Push button switch included with the kit

Switch - Single Pole, Double Throw

A single pole, double throw switch is a switch with two inputs that switch into one output.

Circuit symbol of an SPDT switch

The switch has three terminals, one for each of the inputs (labelled L1, L2) and one for the output (labelled COM here). The inputs will never be connected, and one input is always exclusively connected to the output. This kind of switch is useful for logic circuits, because one input can reference logical HIGH and the other logical LOW without the ambiguity of open circuit.

The ‘single pole’ in SPDT refers to the only output, while the ‘double throw’ refers to the two exclusive inputs.

A SPDT sliding switch included in our kit

Integrated Chip (IC)

An integrated circuit (IC) is a small circuit built to be a modular component of larger circuits, with pins in and out depending on the layout of the circuit inside.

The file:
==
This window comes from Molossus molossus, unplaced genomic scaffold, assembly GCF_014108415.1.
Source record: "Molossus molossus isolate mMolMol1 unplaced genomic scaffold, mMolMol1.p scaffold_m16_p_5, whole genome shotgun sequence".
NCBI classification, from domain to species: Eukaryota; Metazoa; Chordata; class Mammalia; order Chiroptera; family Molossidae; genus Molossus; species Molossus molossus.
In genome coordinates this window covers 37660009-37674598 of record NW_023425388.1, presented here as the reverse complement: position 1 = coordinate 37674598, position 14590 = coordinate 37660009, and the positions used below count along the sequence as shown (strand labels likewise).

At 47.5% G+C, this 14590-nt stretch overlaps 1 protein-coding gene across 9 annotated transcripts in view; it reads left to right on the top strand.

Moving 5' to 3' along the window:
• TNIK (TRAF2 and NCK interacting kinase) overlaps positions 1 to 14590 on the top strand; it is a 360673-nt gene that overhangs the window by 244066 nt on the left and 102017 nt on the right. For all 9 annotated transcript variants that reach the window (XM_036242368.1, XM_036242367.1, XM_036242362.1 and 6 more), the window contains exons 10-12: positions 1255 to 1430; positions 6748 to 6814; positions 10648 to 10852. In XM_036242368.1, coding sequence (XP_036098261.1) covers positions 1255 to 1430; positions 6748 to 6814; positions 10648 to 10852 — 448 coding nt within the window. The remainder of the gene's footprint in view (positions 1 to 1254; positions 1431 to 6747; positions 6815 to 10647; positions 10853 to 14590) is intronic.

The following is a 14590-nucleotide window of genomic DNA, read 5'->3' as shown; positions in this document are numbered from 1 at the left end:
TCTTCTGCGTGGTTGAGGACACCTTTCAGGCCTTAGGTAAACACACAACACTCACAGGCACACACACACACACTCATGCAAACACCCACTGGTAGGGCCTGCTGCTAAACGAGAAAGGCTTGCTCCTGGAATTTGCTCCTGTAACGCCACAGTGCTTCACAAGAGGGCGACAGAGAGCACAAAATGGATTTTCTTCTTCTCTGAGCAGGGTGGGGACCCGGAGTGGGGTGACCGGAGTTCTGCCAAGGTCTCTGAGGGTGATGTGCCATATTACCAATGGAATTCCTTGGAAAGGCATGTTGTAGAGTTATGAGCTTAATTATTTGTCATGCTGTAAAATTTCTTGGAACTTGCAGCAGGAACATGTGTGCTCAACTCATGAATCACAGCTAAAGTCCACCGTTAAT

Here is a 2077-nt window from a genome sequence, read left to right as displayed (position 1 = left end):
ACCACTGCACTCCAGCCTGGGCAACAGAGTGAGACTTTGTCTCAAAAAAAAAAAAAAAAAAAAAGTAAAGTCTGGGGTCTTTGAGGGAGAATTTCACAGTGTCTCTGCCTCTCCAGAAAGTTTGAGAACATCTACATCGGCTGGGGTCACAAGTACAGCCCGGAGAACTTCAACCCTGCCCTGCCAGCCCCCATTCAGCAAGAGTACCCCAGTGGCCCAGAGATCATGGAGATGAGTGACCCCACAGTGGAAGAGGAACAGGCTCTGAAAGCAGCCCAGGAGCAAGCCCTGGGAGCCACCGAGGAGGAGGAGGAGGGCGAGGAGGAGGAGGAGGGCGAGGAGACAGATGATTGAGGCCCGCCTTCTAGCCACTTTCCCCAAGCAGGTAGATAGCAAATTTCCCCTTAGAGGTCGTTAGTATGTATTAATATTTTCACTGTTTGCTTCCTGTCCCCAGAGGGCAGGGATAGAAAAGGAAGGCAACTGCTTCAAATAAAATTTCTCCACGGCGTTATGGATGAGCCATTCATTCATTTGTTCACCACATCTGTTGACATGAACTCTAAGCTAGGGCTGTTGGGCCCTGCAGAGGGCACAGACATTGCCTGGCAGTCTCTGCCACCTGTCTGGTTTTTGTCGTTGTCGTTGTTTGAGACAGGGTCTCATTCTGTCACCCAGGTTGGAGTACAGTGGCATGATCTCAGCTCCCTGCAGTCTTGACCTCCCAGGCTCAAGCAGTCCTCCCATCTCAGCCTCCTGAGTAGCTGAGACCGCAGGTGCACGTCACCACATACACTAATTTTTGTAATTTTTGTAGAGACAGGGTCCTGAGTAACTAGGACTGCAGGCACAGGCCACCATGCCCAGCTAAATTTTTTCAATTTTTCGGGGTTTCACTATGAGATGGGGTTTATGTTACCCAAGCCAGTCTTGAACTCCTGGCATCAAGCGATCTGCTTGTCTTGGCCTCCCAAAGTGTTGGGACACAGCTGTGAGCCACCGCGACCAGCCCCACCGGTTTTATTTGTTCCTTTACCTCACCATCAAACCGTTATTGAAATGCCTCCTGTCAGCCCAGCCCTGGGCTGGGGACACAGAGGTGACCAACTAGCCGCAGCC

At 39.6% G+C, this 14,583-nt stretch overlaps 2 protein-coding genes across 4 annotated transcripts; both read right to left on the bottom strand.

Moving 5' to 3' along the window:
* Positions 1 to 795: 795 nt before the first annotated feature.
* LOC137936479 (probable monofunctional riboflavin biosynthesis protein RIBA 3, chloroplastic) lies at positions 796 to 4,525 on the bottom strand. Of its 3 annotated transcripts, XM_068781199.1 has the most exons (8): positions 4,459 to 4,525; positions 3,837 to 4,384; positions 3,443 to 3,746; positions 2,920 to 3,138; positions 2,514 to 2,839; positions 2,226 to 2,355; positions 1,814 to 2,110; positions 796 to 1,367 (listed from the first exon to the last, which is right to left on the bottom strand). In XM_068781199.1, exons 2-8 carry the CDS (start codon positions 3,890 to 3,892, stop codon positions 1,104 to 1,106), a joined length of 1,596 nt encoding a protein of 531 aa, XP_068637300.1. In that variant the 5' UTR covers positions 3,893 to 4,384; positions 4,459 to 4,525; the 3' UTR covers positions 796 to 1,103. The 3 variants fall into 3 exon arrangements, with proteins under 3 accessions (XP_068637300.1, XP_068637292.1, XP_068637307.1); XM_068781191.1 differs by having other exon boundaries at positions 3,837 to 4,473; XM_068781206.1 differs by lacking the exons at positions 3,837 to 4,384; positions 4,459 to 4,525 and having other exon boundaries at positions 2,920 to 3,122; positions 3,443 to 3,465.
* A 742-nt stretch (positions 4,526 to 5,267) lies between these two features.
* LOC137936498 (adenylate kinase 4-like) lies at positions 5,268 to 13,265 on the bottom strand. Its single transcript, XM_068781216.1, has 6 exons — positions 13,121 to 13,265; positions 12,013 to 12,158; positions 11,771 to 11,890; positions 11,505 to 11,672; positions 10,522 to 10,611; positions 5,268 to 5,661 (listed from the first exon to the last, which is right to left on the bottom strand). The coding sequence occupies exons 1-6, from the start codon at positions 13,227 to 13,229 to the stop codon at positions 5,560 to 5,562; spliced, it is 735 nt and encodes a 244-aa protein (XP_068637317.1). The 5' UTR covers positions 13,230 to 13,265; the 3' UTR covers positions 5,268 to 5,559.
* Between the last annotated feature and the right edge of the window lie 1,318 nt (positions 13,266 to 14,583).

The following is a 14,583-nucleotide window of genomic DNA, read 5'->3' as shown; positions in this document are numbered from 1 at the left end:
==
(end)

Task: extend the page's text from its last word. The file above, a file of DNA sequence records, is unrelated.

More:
Circuit diagram symbol for a shift register

The integrate circuit can have many terminals. In our experiements that use ICs, we’ll go into more detail the purpose of the chip and what inputs and outputs are available.

Glamor shot of the 74HC595 shift register

The Expansion Headers

This symbol is used to denote a GPIO or other pin on an Omega Dock.

Pin symbol

During our experiments, we’ll connect a multitude of circuits to the Omega. This symbol denotes a specific pin to which parts of the circuit should connect.


This symbol is used to denote the pins on devices like the keypad and seven segment display that don’t have ‘official’ symbols, but still need connections to and from.

Pin out symbol for devices

These pins will always be labelled with the device that they represent. The pins themselves may not be laid out the same as the device’s pins, but all pins will be present.